Exploring The Inner World Of Jain Monks And Locals In Rajasthan

At 18, i ended my relationship with my routine life. i had a good college and felt blessed and yet, something was amiss. i was yearning to deconstruct my routine so that i could connect more intimately with my life. i wanted space and time to identify with myself. in april 2014, i had gone to my native village (sanchore, rajasthan) to attend a holy ceremony of diksha (renunciation of all the materialistic things to realise the virtues of one's inner soul) of my 23 year old cousin sister. After the ceremony was done i questioned myself that why such a young lady in her twenty's is renouncing all the money her father has earned for her, all the comforts her mother has always given her, and all the materialistic things (phones, computer, TV, internet) to which we are glued to 24*7 doesnt interest her , what is she really looking for? what does she really want to accomplish and is it the path really worth treading? I wanted the answers. I have witnessed the holy ceremony of diskha many times in my life, I have seen rich and wealthy businessman renouncing their wealthy empire, I have seen a 9 year old renouncing the world to become a monk, I have also seen a family 4 renouncing their life’s of comfort and power to love a life of a monk.

So, this time I made a decision to myself that I wont go home until I get my questions answered.

I went to the upashray (a place where jain monks stay) met the guru of all monks, let him know my desire to stay with them to explore the inner world of jain monks and know them better. He put forward his few conditions to which I must agree if I want to stay with them.


No cell phones during my stay, no footwear, no bed, no fan.

I have to wear traditional indian clothes – kurta payjama.

Initially I thought that’s too much to ask from an 18 year old but then everything has a price as it is said ‘nothing comes easy in life’, even santa comes with a clause. Eventually I accepted them all because my desire to get my questions answered outnumbered the thought of living without cell phones, footwear, camera, electricity etc.

I bought new clothes from my village, sent back all my belongings to my family who were leaving for Mumbai.

So there I was standing by the window of the upshray in the hot summer of may in a tiny village of rajasthan, bored and listless, wondering wether to stay here or go home. I decided to stay here and explore the world of locals of rajasthan and jain monks. It wasn’t an easy decision but I knew it was time.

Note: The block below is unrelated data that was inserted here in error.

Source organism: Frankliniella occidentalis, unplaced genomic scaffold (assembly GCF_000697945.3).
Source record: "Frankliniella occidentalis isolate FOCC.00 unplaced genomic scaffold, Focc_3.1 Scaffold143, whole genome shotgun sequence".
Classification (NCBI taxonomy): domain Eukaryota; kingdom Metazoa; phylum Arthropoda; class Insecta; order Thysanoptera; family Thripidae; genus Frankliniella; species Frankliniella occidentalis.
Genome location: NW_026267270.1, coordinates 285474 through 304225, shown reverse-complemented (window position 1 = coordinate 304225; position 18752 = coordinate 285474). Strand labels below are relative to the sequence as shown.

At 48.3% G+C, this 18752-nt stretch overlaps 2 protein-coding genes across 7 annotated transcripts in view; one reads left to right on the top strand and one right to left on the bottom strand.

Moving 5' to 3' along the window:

I visited 7 villages during the 25 days stay, assisting and understanding the daily chores of the jain monks and locals, from waking up at 4:30 in the morning to perform a daily ritual of jain monks called pratikraman in which we seek for forgivness for the sins we committed during the night through thoughts, actions or words to carrying water pots for my bath from the nearby well, to observing women cook and take care of children. I was humbled by their spirit.

My days in rajasthan began at 4:30 am and ended by 7pm. The limited electricity and lack of mobile network opened me up to so much more – I spent time writing, reading Sanskrit shlokas, memorizing them at sunrise for 1 hr, walking barefoot (jain monks never travel on vehicles they walk their way throughout the country so during my stay we covered seven villages in 25 days walking almost 12-15kms a day), stargazing, having plenty of conversations to understand their life and finding my answers about what made me happy. The raw beauty and calm of the local villages of rajasthan sharpened my senses and my ability to be patient and tolerant. I made peace with myself and appreciated solitude and the beauty of the villages untouched by modernization. Eventually I grew fond of reading since it was the only source of entertainment over there, at times I used to yearn for a full moon day so that I could complete my book under the moonlight. From the onset, I found myself drawing comparisons and judging their lives but as the day progressed, a lot of my preconceptions dissolved they showed me simplicity and faith is enough to be happy, the the choice of how to lead our lives is purely ours and how we deal with the consequences is also our decision.

There were hard days when I would question myself for having taken up this trip – miles away from all luxuries, walking barefoot under the hot sun to carry pots for a bath in the may of 2014 where temperatures would go up to 48 centigrade, staying at local schools with no proper toilets. But the feeling that it was all a mistake would pass away with the warmth and love I received from the locals, with the gratification from assisting monks and nuns.

All the Sanskrit shlokas I studied made so much sense and had so much deeper meaning to it. I grew fond of this language and also I made a decision to myself that I will take up with language when I return back from this trip.

I returned from my trip alive, but also calmer, with a clearer mind and an inspiration to achieve more. The trip redefined what I had perceived were the bare necessities of life. Over one year since that first journey, I have been able to maintain a flow of trips within india and abroad.

I try and volunteer during my travels so that I can learn and contribute at the same time. Travel is no longer just an experience but a way of life.

Merry Christmas. Love. Cheers.
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